Labour unrest mountsBy: DENVER KISTING
A TOTAL of 784 labour cases were reported to the office of the Labour Commissioner, Bro-Matthew Shinguadja, during the last quarter – between June 1 and August 31.
A total of 602 cases were referred for conciliation and arbitration, while 182 were found to be defective.
This resulted in a number of strikes and worker disputes being declared. Evilastus Kaaronda, the secretary general of the National Union of Namibian Workers (NUNW), yesterday said there was an increase in worker unhappiness about poor wages.
“The uneasiness and discomfort has the potential to destabilise labour relations in the country,” he warned.
Labour expert Herbert Jauch said the main reason behind the increase in labour unrest is that negotiations are conducted poorly because parties are ill-prepared.
Secondly, he said, employers thought it was enough to give an inflation-related salary increase. “That is just an inflation adjustment and not a real increase. With such an attitude you provoke disputes and strikes.”
Moreover, there was “a huge gap between top earners and ordinary workers”. This, he said, “causes huge conflict”.
Another contributing factor was that some employers refused to disclose their audited financial statements to the unions and just claimed that there was no money for salary increments, he said. “And this leads to distrust.”
By yesterday afternoon, the strike at the Agricultural Bank (Agribank) of Namibia was continuing.
According to the general secretary of the Namibia Financial Institutions’ Union (Nafinu), Asnath Zamuee, the bank’s management and the union were battling to come to an agreement.
The strike started close to two weeks ago.
Earlier, it was it was reported that the bank’s board decided that it would stick to a 6% salary increase.
The chief executive officer, Leonard Ipumbu, earlier said that they continued negotiating.
In contrast to what Ipumbu claimed, Zamuee said management earlier agreed with the union to a 12% increase. The board only approved 6%.
At the Polytechnic of Namibia (PoN) a strike for early next week seems likely – also over salary increases.
PoN spokesperson Kaitera Kandjii yesterday said they regarded the imminent strike as reasonable. “Their demand is reasonable and justifiable. We would like to offer something but unfortunately we cannot do so. If the government does not come to our aid, there’s nothing we can do.”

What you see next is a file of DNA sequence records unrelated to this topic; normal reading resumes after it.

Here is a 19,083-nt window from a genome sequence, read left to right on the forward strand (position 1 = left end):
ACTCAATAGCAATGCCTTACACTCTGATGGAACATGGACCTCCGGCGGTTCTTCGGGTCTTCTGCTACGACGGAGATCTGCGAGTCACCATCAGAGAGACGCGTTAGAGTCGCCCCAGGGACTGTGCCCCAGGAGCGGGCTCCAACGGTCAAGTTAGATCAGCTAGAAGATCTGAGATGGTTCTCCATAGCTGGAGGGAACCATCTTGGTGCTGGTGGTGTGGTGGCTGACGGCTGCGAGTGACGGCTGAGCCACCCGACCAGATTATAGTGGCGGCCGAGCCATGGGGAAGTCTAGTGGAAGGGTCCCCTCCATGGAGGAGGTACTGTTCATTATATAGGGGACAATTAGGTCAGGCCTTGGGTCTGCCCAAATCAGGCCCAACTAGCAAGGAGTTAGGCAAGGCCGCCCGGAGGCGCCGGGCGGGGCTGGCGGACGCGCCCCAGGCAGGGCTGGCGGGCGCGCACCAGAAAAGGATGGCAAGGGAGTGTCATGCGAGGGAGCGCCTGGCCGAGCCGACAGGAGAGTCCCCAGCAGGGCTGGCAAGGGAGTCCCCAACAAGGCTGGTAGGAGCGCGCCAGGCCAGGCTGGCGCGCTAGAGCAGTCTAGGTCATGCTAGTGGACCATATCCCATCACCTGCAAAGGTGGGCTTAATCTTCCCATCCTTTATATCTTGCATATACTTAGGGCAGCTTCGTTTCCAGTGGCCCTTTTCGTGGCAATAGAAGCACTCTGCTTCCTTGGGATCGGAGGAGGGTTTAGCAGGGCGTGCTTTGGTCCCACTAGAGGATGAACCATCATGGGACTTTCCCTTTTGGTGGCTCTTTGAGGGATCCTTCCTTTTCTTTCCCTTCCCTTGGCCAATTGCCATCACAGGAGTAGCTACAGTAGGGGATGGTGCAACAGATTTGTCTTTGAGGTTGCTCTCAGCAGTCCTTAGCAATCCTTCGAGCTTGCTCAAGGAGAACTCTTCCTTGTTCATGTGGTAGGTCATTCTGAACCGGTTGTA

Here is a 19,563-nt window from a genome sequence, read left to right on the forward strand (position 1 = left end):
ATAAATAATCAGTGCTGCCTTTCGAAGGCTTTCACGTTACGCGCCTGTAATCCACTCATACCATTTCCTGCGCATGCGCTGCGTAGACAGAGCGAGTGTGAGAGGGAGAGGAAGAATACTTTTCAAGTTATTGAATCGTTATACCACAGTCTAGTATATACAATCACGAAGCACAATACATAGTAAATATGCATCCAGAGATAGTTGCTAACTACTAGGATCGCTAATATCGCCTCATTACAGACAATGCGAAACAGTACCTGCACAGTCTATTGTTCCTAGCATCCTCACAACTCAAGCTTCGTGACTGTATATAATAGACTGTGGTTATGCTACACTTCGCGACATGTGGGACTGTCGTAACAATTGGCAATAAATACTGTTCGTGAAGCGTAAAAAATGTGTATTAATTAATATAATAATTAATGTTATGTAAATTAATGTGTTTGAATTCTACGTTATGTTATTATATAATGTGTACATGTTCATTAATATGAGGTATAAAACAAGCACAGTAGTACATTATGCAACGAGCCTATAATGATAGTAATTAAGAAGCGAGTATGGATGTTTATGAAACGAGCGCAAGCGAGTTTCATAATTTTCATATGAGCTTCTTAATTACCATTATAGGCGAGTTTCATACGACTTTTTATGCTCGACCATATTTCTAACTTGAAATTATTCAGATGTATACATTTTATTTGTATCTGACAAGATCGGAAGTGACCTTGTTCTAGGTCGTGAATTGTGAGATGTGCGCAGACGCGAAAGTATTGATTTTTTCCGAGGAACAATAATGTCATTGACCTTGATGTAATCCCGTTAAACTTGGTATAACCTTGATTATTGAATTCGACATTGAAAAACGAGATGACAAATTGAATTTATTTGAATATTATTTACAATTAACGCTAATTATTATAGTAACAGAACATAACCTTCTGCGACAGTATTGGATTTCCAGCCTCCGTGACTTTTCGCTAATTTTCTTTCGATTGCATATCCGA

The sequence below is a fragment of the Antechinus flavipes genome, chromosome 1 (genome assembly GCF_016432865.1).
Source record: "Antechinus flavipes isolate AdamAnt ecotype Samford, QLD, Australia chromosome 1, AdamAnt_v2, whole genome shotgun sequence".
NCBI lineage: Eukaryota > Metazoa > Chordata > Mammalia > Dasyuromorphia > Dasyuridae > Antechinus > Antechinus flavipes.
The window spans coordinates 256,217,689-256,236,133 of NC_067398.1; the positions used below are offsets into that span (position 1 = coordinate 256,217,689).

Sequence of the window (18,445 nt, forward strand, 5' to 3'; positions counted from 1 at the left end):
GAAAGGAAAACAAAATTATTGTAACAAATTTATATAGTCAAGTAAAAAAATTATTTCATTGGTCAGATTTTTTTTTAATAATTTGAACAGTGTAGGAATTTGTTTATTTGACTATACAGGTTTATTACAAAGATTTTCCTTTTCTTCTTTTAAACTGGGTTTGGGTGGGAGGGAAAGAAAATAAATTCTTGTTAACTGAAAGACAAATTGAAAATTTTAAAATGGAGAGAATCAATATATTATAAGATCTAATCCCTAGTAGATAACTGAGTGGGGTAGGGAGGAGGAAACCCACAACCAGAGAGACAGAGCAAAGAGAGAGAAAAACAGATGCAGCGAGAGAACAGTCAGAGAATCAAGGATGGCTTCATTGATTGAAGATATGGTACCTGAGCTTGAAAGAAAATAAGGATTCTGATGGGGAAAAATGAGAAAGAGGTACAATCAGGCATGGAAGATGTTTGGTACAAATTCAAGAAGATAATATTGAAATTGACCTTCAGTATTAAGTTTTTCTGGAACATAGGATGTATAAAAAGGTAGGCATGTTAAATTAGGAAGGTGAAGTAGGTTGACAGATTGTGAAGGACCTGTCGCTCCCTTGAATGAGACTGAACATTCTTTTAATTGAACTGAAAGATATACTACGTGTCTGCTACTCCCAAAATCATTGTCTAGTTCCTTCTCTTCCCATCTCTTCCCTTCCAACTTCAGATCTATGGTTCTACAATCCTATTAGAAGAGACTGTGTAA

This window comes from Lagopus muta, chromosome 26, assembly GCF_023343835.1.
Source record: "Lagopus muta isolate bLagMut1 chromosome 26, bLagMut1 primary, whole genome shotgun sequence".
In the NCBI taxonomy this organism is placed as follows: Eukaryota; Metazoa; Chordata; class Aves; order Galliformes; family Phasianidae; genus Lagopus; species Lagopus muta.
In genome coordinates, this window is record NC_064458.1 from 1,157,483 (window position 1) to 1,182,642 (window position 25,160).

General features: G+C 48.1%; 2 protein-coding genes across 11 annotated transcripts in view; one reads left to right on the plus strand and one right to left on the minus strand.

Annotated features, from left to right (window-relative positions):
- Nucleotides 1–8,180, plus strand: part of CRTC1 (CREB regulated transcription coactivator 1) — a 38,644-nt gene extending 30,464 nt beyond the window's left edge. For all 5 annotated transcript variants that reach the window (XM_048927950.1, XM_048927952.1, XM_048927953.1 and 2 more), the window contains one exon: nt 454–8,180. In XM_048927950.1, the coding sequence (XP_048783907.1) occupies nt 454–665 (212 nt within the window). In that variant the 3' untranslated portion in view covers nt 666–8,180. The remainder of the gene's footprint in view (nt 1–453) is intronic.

The general secretary of the Namibia Public Workers’ Union (Napwu), Petrus Nevonga, said the PoN matter had nothing to do with the media at this stage.
Labour unrest also brews at TransNamib.
According to John Kwedhi, the general secretary of the Namibia Transport and Allied Workers’ Union (Natau), workers in the A band want a 33% salary increase, those in B 28% and those in C 21%.
TransNamib has offered no increase.
Kwedhi said a deadlock was reached but they would return to the negotiating table on Wednesday.
At Air Namibia, negotiations have resumed after a deadlock was reached last week.
Theo Namases, the managing director of Air Namibia, told The Namibian that the board informed management to inform the workers that a salary increase should be put on hold for a few months.
This, she said, was because the board, whose term started in July, was busy with cost-saving initiatives.
At the moment, the national airline had no money for salary increases, she maintained.
According to Helvey Uushona, the chairperson of the Air Namibia shop stewards’ council, the airline’s management failed “to negotiate in good faith and reach an amicable solution with regard to salary and substantive increment negotiations”.
She said that on February 17 this year, the shop stewards submitted a proposal of between 10% and 20% for salary increases, N$700 more for transport allowance and N$1 000 more for their housing allowance.
Since accepting receipt of the proposal, the Air Namibia management had kept quiet, Uushona said.